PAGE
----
“A ship of ghosts, Doctor, going on and on and unable to remember why.” – Jackson

Everything about this story feels like a first rehearsal—from the lackluster delivery of the actors to silly production errors to bad direction and dialogue to ridiculous plot points that defy grade-school scientific credibility. I have to admit they were really trying on some levels. The story takes elements of Greek myth and subtly weaves them into a sci-fi tale, something which should have been a grand idea. They also tried to push the boundaries of technology by using a special overlay to have the characters seemingly running around real caves rather than a set. Unfortunately, none of it comes together well and, given the mediocre acting and storyline, we’re left with a rather unengaging story overall.

There are a few interesting surprises like the reveal of the Seers as oddly designed robots and the funny effect of the pacifier on Leela as she strokes Orfe’s hair. Some of the model shots are fairly well done, and there are surprisingly a few really great lines like when Leela reassures Idas of the Doctor’s ability to save his dad: “Do not worry. He has saved many fathers.” Some of the mythical references are almost too subtle to catch which is also kind of fun. (The Minyans chase the P7E which a clever re-rendering of Persephone or the crab nebula being named Charybdis.) They make a great decision at the end to have the Doctor realize the parallels and wonder aloud: “Perhaps those myths are not just old stories of the past, you see, but prophecies of the future.”

Much of the production is just irritating however—people waiting ages for cues, actors seeming distracted, entire scenes being reused, characters behaving in strange ways. How does Leela suddenly know how to use the shield gun (and the TARDIS)? Why is Herrick so eager to get into battle with the people he’s been seeking? Why add the unnecessary backstory of the Minyans as being related to Gallifrey and the Time Lords? Some of this is explainable as a way of shoehorning the Greek myth elements into the story (Hercules was hot headed, there have to be gods to figure in the storyline) but it doesn’t make sense to the story which is the more important thing. There’s bad acting (the first cutaway to the helpless slaves running from the falling rock is unintentionally laughable rather than tragic) and dialogue (“Whatever blows can be sucked.”) and also just flat out mistakes; right from the start, Tom Baker’s face is smeared with a handprint that is actually supposed to be paint the Doctor has gotten on himself (but it’s not referred to and looks like the makeup crew did a horrible job) then it’s gone when they arrive but back again at the end.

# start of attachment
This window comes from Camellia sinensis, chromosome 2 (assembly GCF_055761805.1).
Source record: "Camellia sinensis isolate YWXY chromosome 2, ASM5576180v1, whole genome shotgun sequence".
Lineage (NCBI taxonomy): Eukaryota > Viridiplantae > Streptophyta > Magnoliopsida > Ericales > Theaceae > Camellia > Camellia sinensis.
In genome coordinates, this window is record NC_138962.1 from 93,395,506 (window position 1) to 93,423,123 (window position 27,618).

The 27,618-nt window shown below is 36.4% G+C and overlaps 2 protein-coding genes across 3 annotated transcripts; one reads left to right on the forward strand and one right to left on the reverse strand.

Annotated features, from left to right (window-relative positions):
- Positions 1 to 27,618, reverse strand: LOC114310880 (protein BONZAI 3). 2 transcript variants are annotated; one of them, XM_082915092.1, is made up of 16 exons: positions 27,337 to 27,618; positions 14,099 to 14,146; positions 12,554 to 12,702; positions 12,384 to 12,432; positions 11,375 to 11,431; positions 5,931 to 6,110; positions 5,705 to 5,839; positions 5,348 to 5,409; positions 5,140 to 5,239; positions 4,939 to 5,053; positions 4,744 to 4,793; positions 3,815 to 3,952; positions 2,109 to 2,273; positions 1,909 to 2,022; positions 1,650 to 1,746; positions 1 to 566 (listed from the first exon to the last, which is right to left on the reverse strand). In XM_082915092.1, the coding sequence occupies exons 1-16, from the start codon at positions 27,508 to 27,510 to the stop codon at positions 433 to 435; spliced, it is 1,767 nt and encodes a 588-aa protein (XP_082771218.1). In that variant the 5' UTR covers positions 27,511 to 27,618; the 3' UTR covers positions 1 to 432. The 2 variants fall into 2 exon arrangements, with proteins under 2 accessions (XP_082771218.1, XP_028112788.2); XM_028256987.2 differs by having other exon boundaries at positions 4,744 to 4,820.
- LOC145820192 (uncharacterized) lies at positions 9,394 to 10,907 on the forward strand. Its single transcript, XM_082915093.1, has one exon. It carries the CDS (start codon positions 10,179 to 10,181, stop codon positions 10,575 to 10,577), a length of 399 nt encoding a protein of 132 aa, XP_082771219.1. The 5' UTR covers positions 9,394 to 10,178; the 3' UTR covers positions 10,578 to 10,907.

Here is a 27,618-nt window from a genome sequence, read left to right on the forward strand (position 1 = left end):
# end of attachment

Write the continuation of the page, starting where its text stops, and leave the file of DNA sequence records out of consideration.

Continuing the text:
Best (or worst) unsettling moment:

The moment when the normally loud and brazen Oracle realizes it is beaten and suddenly goes dark and in a subdued voice says “Then I have failed in my duty, and deserve destruction” is quite striking.


There were two points that struck me as explanations for things later in the series:

  • Leela seems much more gentle and eager to help people after beings subjected to the pacifier. The lingering effects of this could explain why she would do something so out of character in the next story as to suddenly leave traveling with the Doctor to marry Andred.
  • The Minyans’ database is able to identify the sound of the landing TARDIS as the sound of “a relative dimensional stabilizer in materialization phase”. This proves clearly that the sound is a normal part of all TARDISes and Doctor has not been making a mistake in his use of ‘the brakes’ as River accuses the eleventh Doctor of much later on.


There are lots of problems with the story and it’s one of the lowest points of the Baker era. Above all, however, I feel irritated by the mess that is its explanations of gravity, planet formation, and space.